I’ve had my share of dystopian stories, and I certainly had my share of everything looking, feeling, being the same. Well, in that endless field of clones, I found the one that stands out. I found the one that will make you grip pages in anticipation, fear for yourself, for the world, for the future. Because it feels utterly REAL.
A TERRYFING WORLD
“’Because it’s my body,’ she cuts in. ‘Isn’t it?”
Only Ever Yours throws us with no warning into a world where women are created. They aren’t born naturally anymore. They are taking classes, growing up in a bubble, then sent off to the world. To their MEN. They are only here, born, raised, to please men. The whole idea is plain OUTRAGEOUS, and reading about it made me so, so mad. I just couldn’t believe what I was reading, and the more I went on, the more surprised and WHAT-AM-I-READING feeling got to me. Those girls are fed medication all the time, they should LOOK and BE perfect. This means, they aren’t allowed to get angry, or cry, because they will look UGLY. They can’t eat too much because BEING FAT IS DISGUSTING. That book just made out a society full of flaws that you’re supposed to scream about because it is OUTRAGEOUS, I’m sorry, I can’t find another word. I had a hard time getting into the book because of the simple basics of this story. This, all of this, seemed SO insane that I just kept my eyes wide-open like a crazy person all the time, wondering just what the hell I was reading. Really, it made me feel unease, at times, because it’s quite extreme, yet it felt so real.
BE PERFECT, OR ELSE
“Comparing yourself to your sisters is a useful way of identifying these flaws, but you must then take the necessary steps to improve yourself. There is always room for Improvement.”
In a place where everyone really is conditioned at being perfect, I can get that we can’t go further than all of the mind-numbing thing that is this system. In Freida’s mind, the main character, there’s just place for that. Being perfect. Being at target-weight, being the best-dressed, being chosen by the right guy, just, doing things right. No, not right, doing things perfectly. Freida constantly compares herself to others, because in this world, life is a popularity and beauty contest all the time. She struggles, a lot, her mental health is hanging by a threat because of all of that. There are some moments where her feelings feel terrifying real, because as a girl, I can honestly said I have compared myself to others, wondered about my appearance, and stuff like that. And there are moments where it’s just too intense, and I just didn’t get her. Her mind is a mess, as is her life, this system, and the book. A clear mess that comes into your head and makes you damn crazy. The girls in this book are constantly comparing to each other, and it doesn’t help that there are a lot of secondary characters, making it at times, hard to keep up with who’s who. Thankfully, this doesn’t make this story less powerful.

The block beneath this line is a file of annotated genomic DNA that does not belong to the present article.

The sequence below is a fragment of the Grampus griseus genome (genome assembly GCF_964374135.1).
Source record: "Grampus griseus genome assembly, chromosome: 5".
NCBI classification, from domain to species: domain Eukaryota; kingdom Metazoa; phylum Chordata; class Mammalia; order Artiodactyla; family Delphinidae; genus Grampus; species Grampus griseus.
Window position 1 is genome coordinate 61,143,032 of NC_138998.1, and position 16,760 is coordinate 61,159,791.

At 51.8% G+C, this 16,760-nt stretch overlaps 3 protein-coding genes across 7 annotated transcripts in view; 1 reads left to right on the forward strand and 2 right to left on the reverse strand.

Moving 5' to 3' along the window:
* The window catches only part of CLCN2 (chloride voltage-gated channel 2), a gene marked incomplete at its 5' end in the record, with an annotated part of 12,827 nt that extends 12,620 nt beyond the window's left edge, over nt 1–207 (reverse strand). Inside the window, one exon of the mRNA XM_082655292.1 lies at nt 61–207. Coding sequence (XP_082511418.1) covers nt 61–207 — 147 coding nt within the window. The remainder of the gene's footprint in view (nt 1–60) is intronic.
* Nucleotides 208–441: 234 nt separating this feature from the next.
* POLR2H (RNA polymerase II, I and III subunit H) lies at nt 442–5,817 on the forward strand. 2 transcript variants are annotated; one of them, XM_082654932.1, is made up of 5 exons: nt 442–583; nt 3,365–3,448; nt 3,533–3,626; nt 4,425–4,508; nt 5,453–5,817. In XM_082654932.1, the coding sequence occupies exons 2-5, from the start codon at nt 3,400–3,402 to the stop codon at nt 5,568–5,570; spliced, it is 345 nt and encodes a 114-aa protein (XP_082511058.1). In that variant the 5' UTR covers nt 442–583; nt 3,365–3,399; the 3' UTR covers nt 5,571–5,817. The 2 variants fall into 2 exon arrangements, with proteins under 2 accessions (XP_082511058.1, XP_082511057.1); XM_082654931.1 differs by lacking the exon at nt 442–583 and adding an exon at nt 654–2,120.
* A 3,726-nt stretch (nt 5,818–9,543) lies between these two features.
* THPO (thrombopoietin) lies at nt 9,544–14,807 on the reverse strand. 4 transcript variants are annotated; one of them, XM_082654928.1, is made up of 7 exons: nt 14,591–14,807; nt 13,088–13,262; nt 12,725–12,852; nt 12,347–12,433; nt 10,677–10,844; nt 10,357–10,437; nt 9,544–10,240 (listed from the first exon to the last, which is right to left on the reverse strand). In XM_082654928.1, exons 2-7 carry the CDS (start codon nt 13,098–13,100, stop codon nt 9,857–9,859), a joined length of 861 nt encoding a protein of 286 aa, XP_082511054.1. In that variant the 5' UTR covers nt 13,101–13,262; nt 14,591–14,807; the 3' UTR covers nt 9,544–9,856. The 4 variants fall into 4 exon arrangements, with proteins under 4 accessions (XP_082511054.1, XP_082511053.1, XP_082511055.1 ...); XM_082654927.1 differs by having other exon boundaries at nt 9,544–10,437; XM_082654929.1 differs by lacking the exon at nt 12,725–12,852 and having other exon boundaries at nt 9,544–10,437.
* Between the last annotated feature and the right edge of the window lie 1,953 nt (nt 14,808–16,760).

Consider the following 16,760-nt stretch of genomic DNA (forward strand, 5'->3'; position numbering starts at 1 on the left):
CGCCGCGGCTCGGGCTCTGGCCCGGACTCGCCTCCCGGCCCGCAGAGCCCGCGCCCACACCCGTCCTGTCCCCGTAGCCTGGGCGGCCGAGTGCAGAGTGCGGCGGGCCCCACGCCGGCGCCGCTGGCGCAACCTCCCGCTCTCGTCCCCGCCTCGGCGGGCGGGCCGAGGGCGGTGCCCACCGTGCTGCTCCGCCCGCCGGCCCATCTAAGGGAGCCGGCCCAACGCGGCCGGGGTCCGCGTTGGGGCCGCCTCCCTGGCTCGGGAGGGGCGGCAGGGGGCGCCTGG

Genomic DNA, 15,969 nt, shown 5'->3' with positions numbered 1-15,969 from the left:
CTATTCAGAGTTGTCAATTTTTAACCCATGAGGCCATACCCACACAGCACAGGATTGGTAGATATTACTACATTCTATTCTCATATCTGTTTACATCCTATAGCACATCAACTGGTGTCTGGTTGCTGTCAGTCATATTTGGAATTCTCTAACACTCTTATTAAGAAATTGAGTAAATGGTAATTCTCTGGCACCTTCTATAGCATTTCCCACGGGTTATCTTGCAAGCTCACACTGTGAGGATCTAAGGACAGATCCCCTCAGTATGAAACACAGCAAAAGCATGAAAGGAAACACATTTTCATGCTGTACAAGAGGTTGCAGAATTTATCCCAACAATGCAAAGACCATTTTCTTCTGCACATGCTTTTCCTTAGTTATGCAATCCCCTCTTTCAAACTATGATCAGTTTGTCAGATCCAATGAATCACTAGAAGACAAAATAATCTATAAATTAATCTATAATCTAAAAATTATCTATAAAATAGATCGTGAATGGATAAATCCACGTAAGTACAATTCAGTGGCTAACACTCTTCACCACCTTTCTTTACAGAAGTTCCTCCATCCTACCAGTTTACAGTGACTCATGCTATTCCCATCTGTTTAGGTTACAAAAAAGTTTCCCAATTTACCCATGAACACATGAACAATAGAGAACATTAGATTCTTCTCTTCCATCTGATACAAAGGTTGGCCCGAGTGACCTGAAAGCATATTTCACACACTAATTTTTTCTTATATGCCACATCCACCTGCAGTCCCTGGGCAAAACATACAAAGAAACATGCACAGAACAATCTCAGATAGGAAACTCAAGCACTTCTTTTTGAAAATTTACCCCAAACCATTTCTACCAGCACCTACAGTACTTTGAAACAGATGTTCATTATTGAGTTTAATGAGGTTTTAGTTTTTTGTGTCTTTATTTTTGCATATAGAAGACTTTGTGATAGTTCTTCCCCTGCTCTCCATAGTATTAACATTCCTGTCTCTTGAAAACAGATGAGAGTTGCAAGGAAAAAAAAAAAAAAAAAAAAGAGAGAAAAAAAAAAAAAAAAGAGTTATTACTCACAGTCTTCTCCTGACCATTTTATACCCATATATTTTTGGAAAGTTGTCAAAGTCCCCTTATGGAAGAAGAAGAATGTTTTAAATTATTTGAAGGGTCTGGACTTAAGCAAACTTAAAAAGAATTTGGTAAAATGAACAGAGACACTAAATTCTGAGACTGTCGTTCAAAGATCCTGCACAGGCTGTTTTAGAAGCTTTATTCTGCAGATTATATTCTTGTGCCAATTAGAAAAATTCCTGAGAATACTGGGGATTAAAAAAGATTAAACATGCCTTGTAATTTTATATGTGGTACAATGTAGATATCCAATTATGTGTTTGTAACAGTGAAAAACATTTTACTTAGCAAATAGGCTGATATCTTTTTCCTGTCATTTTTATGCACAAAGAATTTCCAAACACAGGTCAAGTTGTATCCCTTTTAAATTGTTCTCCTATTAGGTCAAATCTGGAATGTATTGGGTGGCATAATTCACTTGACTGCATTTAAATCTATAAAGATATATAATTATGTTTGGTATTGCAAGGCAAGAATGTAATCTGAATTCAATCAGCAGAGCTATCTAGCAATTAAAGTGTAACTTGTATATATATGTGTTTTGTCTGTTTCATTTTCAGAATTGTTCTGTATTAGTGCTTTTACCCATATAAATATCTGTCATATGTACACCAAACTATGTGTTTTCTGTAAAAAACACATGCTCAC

I’m not going to say anything about the ending, or more about the story, because it’s really something you should read yourself. Do it. In the dystopian market, that book is probably one of the most powerful piece of work you need to read, and give to everyone. Because it’s an eye-opener, it’s like trying to swallow medication you need, but don’t want to, something bitter stuck in your throat, in your mind, in your heart. It feels so terrifying, yet it’s highly addicting. I wish I could say it doesn’t feel real, but it does.
Final rating: 4 drops!
Did you read Only Ever Yours? Were you slightly creeped out and terrified by it? Do you want to read it?
Do you think dystopian books are necessary sometimes, to show us the flaws in our world? What’s the last book that made you completely FREAK? Share your thoughts in comments!
Louise O’Neill, Only Ever Yours, Published by Quercus, July 3rd 2014.
In a world in which baby girls are no longer born naturally, women are bred in schools, trained in the arts of pleasing men until they are ready for the outside world. At graduation, the most highly rated girls become “companions”, permitted to live with their husbands and breed sons until they are no longer useful.
For the girls left behind, the future – as a concubine or a teacher – is grim.
Best friends Freida and Isabel are sure they’ll be chosen as companions – they are among the most highly rated girls in their year.
But as the intensity of final year takes hold, Isabel does the unthinkable and starts to put on weight. ..
And then, into this sealed female environment, the boys arrive, eager to choose a bride.
Freida must fight for her future – even if it means betraying the only friend, the only love, she has ever known. . .